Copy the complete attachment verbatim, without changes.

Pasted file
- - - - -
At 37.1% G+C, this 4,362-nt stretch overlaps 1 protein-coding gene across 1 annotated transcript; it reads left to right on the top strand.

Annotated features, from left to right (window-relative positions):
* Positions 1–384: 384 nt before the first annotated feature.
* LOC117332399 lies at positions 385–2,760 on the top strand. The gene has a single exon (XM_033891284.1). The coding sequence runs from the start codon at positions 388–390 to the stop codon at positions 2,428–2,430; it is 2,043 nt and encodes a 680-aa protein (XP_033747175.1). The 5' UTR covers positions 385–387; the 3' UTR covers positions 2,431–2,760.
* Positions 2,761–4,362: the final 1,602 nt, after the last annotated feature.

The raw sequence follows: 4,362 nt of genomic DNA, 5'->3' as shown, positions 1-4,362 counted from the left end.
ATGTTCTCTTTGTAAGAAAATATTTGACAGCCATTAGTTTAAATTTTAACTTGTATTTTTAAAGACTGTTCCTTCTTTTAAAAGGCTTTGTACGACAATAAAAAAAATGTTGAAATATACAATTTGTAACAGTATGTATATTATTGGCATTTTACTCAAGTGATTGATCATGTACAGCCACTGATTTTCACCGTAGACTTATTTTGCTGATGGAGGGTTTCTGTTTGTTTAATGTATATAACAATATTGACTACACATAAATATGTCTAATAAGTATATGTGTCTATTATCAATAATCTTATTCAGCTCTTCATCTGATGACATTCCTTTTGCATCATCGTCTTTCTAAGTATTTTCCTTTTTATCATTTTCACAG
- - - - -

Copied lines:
At 37.1% G+C, this 4,362-nt stretch overlaps 1 protein-coding gene across 1 annotated transcript; it reads left to right on the top strand.

Annotated features, from left to right (window-relative positions):
* Positions 1–384: 384 nt before the first annotated feature.
* LOC117332399 lies at positions 385–2,760 on the top strand. The gene has a single exon (XM_033891284.1). The coding sequence runs from the start codon at positions 388–390 to the stop codon at positions 2,428–2,430; it is 2,043 nt and encodes a 680-aa protein (XP_033747175.1). The 5' UTR covers positions 385–387; the 3' UTR covers positions 2,431–2,760.
* Positions 2,761–4,362: the final 1,602 nt, after the last annotated feature.

The raw sequence follows: 4,362 nt of genomic DNA, 5'->3' as shown, positions 1-4,362 counted from the left end.
ATGTTCTCTTTGTAAGAAAATATTTGACAGCCATTAGTTTAAATTTTAACTTGTATTTTTAAAGACTGTTCCTTCTTTTAAAAGGCTTTGTACGACAATAAAAAAAATGTTGAAATATACAATTTGTAACAGTATGTATATTATTGGCATTTTACTCAAGTGATTGATCATGTACAGCCACTGATTTTCACCGTAGACTTATTTTGCTGATGGAGGGTTTCTGTTTGTTTAATGTATATAACAATATTGACTACACATAAATATGTCTAATAAGTATATGTGTCTATTATCAATAATCTTATTCAGCTCTTCATCTGATGACATTCCTTTTGCATCATCGTCTTTCTAAGTATTTTCCTTTTTATCATTTTCACAG